Having been appointed to the Canadian captaincy for last year’s Cricket West Indies hosted Caribbean Regional Super50 Competition, South African born Davy Jacobs will again be at the helm as Canada gets set to vie for supremacy in the upcoming International Cricket Council (ICC) World Cricket League Division 2 Tournament to be held in Namibia, April 20-27.

Davy started playing his cricket at a really young age and had become a pro by the time he was in his late teens at age 17 or 18.   He played his domestic professional cricket in South Africa for the Warriors and Eagles cricket teams until he officially announced his retirement in 2015. He then moved to Canada that same year and assumed a position as head coach at OCA (Ontario Cricket Academy).

In 2016 he coached the Canadian National Team. He became qualified to play for Canada last year and after careful consideration decided to forsake his previously announce retirement by picking up his bat and donning his wicket-keeping gloves towards Canadian cricket’s worthy cause. Shortly after he was appointed captain of the Canadian national team to lead its participation in the recent West Indies Super50 Regional Competition.

Tall and taciturn, flinty and fastidious, Davy Jacobs is the kind of cricketer any captain would welcome into his team. For the first seven seasons of his career, his captains at Eagles and then Warriors knew they could depend on his forthright batting and solid wicketkeeping. Then the Warriors took the logical step of appointing Jacobs as captain. It took him just two seasons to repay that faith, when he guided his team to triumph in the Standard Bank Pro20 and the MTN40 in the summer of 2010-11, the first trophies ever won by the Eastern Cape franchise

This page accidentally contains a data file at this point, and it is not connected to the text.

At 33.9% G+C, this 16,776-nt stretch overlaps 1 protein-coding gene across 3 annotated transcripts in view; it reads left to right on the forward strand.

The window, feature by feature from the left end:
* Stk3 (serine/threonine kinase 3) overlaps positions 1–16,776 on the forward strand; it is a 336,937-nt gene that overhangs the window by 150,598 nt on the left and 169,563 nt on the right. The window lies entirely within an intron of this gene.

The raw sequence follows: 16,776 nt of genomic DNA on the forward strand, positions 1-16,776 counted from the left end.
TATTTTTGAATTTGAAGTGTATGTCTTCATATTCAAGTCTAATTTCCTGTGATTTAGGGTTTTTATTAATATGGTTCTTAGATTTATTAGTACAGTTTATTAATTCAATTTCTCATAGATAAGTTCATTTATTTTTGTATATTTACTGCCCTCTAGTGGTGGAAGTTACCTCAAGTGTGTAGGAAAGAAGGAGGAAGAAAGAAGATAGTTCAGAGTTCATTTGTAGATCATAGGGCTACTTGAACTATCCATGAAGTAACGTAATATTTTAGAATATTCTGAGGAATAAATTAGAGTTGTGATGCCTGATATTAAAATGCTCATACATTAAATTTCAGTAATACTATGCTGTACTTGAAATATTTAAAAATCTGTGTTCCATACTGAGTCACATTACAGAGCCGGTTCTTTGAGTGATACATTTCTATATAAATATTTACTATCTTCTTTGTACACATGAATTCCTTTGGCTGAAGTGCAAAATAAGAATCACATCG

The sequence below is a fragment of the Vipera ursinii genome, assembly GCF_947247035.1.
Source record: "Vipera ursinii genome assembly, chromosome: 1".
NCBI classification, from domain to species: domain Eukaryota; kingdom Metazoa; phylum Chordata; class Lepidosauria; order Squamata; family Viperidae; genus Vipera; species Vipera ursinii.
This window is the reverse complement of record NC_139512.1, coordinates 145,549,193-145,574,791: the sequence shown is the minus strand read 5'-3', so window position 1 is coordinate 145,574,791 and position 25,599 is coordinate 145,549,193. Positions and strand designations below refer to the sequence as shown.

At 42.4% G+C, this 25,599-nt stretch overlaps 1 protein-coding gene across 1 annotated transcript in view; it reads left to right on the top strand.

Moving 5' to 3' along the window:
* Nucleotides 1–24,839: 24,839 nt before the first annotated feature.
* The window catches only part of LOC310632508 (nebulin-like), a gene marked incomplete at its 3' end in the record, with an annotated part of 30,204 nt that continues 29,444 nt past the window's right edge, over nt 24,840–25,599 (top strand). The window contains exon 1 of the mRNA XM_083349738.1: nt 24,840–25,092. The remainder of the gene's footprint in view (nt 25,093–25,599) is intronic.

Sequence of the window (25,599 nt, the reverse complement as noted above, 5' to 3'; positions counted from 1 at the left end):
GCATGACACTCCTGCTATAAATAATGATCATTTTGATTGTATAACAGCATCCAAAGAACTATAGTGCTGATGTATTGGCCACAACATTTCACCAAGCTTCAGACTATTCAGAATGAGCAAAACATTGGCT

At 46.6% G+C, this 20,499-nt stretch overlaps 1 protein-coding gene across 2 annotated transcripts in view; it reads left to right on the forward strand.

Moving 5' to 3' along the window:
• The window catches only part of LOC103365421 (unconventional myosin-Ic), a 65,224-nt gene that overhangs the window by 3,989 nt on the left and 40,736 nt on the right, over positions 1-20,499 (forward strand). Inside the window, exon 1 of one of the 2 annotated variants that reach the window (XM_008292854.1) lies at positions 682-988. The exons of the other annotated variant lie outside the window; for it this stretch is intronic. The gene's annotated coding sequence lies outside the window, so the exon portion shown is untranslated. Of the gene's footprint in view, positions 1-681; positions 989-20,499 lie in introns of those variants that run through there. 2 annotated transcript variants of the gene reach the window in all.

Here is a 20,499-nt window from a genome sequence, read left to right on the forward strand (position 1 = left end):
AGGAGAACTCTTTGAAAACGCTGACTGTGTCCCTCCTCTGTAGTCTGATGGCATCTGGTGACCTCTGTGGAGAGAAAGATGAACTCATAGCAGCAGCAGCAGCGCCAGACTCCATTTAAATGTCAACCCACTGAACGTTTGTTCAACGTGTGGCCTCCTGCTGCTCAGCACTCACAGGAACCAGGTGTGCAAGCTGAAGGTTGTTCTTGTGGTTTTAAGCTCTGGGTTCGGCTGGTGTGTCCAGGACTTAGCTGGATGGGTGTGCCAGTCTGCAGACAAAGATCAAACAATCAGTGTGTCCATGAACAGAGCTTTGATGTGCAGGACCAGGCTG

Before journeying to South Africa, the Jacobs led Canadians played a series of practice matches in Sri Lanka leading up to the ICC World Cricket League Division 2 tournament. Canada will start their campaign against Hong Kong on the opening day. Other teams in contention are Namibia, Oman, New Guinea and USA.

According to the world’s governing body, the tournament will have important ramifications for qualification for the ICC men’s Cricket World Cup (CWC) 2023. The Namibia Division II Qualifiers top four teams will join Scotland, Nepal, and the United Arab Emirates in the ICC CWC League Two 2019-21. Each country will play 36 One-Day Internationals over a two-and-a-half year period in 21 tri-series. The top three in this table will qualify for the CWC Qualifier, from which the top two sides will qualify for the CWC 2023.

The ICC has also indicated that for the bottom two Division II sides this won’t be the end of their CWC dream. They will enter the CWC Qualifier Challenge League A and B, from which the winner of each will progress to the CWC Qualifier play-off. The top two sides in the CWCQ play-off, which will also contain the bottom four sides from CWC League 2, will enter CWC Qualifier 2022.

As he leads his Canadian charges onto the field for their April 20 Division II Qualifier opener against Hong Kong, Davy Jacobs will therefore be fully cognizant of just how much is at stake for Canada to be at its best during the tournament. Go Team Canada!